What Oil Shock?

Foreign Exposure

There’s a reason that every President since Nixon has pledged to make the United States “energy independent.” It’s the same reason that drives consumers to more efficient cars. It’s the closest thing to a universal truth in energy markets—that unrest in the Middle East is directly proportional to the price of oil.

But this truth is far from absolute. Looking back, it’s clear how it gained traction. In 1973, the OPEC oil embargo triggered by the Yom Kippur war saw oil prices quadruple from $3 to $12 per barrel. A second oil crisis followed only five years later in the wake of the Iranian Revolution; though world oil supply only decreased by about 4%, prices in the Untied States skyrocketed to $39.50 per barrel.

It’s thus not difficult to imagine how a causal link was established between Middle East instability and oil prices. There was seemingly an iron law that linked global prices to supply shocks from the Middle East. Yet global energy has evolved since 1979, and the United States is now the third-largest producer of oil in the entire world. For the first time since 1995, the US produces more oil domestically than it imports (primarily thanks to the shale oil boom in North Dakota and Texas). It’s a completely different playing field that’s reflected in the evolving behavior of world oil markets.

Domestic Insulation

All of this is evidenced in Iraq today. Open The Wall Street Journal and you’ll see headline after headline about Brent crude breaking $114 per barrel due to the Islamic State of Iraq and the Levant’s (ISIL’s) recent territorial gains and takeover of the Baji refinery. But what isn’t mentioned is how much worse this would be without US shale oil production. United States domestic production has surged in recent years, serving to cushion the blows of Middle East instability. The current ISIL-related conflict in Iraq is only one such case. In the context of a well-coordinated Islamic terrorist network gaining ground against the failed government of the second-largest OPEC state, the corresponding increase in Brent crude prices was actually quite moderate. And in the aftermath of ISIL’s rapid progress in Iraq Brent prices have begun to crater, reaching a 3-month low just this week. We have US shale oil to thank.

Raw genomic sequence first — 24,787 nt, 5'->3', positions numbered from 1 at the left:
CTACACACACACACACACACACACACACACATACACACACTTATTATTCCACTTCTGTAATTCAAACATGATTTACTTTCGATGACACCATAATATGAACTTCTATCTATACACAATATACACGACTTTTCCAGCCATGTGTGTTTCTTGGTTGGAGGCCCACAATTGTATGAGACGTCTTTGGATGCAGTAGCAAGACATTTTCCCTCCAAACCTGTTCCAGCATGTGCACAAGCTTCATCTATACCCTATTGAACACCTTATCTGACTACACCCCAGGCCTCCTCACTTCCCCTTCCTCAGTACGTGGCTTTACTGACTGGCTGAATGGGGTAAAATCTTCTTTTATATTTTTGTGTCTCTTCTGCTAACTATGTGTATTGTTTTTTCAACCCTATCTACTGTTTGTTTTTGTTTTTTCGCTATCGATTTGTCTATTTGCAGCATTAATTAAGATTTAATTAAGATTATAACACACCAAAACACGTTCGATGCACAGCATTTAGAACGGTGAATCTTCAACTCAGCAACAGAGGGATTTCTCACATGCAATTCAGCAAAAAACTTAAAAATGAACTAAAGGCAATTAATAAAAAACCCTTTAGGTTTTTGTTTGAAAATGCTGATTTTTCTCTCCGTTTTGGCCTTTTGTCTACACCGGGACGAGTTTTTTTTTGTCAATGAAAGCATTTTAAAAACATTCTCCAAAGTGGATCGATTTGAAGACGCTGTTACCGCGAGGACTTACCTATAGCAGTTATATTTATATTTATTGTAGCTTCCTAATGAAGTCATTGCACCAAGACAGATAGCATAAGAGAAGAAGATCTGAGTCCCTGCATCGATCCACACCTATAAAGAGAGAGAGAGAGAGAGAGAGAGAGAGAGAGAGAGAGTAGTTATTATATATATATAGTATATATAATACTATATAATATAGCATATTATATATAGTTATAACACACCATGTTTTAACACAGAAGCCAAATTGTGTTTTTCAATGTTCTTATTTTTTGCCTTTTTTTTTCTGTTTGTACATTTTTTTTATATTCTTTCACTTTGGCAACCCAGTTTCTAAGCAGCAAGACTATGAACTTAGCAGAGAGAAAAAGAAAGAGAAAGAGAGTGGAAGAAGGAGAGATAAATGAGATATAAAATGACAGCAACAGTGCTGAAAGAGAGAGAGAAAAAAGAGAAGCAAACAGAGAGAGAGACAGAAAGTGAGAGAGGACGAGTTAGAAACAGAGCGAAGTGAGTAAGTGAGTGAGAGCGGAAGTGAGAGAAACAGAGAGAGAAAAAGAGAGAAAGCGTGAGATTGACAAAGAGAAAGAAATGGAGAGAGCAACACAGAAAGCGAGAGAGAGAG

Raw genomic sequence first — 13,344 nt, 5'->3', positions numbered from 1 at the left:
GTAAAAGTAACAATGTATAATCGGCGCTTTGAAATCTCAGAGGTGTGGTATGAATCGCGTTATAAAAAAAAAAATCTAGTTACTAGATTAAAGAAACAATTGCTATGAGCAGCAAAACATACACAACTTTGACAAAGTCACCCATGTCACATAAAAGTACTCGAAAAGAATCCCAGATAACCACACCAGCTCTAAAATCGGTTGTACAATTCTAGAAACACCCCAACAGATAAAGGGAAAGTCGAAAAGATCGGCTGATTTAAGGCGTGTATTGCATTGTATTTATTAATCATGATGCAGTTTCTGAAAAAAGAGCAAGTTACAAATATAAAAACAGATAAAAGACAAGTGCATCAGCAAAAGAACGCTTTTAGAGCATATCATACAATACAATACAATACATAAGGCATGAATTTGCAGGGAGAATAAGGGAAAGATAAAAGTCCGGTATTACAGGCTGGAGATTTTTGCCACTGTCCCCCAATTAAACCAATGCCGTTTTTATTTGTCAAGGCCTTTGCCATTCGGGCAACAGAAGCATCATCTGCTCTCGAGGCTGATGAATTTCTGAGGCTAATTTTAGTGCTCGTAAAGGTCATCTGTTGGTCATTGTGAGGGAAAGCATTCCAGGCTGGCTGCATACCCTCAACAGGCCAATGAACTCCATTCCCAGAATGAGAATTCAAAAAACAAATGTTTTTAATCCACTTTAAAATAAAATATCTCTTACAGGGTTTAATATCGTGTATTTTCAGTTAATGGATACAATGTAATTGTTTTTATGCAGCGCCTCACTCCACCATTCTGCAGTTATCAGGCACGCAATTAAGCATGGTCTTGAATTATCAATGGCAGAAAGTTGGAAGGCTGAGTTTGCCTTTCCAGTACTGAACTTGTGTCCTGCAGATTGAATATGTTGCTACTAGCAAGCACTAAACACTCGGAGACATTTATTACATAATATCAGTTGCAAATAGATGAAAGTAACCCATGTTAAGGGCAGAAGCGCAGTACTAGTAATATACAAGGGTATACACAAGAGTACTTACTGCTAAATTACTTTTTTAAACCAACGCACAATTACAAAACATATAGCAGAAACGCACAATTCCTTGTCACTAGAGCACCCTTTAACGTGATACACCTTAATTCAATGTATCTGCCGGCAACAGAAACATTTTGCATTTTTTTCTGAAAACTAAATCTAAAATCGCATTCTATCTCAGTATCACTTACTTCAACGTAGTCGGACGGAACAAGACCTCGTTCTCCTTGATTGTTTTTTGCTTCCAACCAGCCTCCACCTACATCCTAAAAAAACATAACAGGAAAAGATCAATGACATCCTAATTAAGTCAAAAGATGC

This is not to say that US oil markets are suddenly completely autonomous. As the price of global crude rises, US gasoline prices will rise along with it.   More troubling is the impact that Iraq’s instability will have on US trading partners; China National Petroleum Corporation, for example, is the Iraqi oil industry’s largest foreign investor. An oil shock that hits China will surely have ripple effects throughout the American economy.

But we should take some degree of solace in the fact that our domestic oil production will help shield us from future shocks. Though it is impossible to entirely isolate US oil prices from the world, shale oil has helped the Untied States reap dividends far beyond barrels and gallons of crude.